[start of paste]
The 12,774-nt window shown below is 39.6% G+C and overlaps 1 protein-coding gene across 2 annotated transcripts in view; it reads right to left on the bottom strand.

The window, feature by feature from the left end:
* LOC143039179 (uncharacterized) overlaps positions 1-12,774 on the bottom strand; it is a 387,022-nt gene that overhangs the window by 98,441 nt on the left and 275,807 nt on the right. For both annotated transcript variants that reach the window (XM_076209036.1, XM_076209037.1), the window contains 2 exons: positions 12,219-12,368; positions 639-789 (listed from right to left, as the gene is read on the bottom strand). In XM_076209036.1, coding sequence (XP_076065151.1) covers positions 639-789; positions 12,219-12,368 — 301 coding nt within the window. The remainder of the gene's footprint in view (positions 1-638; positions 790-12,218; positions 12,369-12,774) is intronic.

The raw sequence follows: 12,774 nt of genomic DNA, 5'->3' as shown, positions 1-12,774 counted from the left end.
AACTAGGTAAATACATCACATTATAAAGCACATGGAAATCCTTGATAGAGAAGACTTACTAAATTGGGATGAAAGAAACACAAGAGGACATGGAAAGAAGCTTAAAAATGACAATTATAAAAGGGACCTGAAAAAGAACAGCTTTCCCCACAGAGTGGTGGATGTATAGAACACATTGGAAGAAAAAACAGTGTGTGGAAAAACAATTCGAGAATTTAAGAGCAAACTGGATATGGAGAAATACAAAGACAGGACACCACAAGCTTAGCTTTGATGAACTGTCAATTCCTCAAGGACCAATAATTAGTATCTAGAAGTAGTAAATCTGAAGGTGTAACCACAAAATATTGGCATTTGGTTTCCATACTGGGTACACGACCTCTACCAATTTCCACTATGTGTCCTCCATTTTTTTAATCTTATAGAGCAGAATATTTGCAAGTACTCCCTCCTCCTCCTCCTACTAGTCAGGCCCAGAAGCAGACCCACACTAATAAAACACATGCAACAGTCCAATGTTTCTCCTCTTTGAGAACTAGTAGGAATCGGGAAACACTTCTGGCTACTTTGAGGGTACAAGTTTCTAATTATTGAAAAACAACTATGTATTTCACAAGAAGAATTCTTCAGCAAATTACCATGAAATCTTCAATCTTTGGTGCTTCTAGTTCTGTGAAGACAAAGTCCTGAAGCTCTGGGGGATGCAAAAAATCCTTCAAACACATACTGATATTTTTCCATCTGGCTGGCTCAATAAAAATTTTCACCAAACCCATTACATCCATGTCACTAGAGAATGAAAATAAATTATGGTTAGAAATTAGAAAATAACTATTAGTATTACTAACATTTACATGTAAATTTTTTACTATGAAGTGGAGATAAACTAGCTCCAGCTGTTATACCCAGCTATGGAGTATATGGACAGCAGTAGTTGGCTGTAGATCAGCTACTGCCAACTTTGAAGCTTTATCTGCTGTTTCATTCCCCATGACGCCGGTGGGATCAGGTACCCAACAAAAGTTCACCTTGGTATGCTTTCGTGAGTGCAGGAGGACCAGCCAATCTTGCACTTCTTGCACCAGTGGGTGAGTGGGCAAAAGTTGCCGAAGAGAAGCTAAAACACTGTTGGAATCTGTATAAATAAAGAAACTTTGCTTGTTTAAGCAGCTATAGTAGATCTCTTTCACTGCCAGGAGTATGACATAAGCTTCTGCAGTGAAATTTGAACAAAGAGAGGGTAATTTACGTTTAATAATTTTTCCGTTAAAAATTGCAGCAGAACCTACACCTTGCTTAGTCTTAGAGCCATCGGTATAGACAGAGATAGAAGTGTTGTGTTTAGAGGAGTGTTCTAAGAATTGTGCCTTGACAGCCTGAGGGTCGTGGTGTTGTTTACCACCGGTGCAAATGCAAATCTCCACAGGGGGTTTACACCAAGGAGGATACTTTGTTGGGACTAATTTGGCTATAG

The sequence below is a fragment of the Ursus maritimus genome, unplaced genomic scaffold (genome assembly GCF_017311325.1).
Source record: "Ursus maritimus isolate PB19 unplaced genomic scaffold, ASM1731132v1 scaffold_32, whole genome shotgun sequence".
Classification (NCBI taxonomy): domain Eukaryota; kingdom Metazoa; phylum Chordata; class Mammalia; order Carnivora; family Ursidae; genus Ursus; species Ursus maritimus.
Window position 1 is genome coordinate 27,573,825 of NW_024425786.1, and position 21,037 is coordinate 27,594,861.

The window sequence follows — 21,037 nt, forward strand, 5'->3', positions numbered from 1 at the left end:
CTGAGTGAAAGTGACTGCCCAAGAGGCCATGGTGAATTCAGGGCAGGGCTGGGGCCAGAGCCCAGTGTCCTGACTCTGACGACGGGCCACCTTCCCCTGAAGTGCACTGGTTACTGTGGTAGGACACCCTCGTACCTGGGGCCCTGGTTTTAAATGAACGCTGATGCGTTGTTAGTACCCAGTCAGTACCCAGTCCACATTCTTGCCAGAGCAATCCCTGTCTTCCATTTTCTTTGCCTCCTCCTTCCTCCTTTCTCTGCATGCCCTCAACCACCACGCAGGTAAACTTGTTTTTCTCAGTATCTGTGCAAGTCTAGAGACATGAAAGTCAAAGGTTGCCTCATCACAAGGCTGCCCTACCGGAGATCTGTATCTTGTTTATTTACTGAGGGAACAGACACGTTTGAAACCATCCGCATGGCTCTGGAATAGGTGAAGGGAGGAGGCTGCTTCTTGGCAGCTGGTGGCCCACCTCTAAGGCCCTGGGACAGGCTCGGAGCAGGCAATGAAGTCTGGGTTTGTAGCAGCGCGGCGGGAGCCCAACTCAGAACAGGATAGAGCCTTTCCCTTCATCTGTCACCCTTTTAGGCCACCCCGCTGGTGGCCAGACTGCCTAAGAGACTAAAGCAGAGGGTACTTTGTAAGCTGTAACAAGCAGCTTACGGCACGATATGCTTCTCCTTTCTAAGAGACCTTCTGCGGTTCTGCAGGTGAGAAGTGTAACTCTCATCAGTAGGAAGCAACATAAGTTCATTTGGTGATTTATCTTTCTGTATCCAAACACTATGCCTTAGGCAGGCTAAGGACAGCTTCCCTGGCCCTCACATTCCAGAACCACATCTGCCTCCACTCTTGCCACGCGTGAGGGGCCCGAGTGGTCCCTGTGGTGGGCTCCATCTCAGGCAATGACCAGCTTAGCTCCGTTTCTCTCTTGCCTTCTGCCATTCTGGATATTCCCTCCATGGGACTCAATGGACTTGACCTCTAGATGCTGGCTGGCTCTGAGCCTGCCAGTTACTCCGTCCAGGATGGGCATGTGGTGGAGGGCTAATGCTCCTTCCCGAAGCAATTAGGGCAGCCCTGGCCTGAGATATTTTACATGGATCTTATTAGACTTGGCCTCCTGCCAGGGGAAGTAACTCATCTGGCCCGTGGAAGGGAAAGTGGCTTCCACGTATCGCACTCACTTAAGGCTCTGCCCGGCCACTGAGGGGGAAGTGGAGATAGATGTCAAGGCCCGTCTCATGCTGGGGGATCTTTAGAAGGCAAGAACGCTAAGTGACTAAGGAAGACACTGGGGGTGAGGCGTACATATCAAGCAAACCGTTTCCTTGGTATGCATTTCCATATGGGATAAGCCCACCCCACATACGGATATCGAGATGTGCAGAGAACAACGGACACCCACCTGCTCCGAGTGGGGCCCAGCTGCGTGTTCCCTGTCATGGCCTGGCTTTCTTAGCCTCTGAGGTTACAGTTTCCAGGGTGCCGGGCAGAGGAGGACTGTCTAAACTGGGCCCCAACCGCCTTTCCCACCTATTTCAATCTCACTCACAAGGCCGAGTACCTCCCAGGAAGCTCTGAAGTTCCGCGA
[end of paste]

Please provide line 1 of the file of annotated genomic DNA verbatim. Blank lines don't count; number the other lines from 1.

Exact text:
The 12,774-nt window shown below is 39.6% G+C and overlaps 1 protein-coding gene across 2 annotated transcripts in view; it reads right to left on the bottom strand.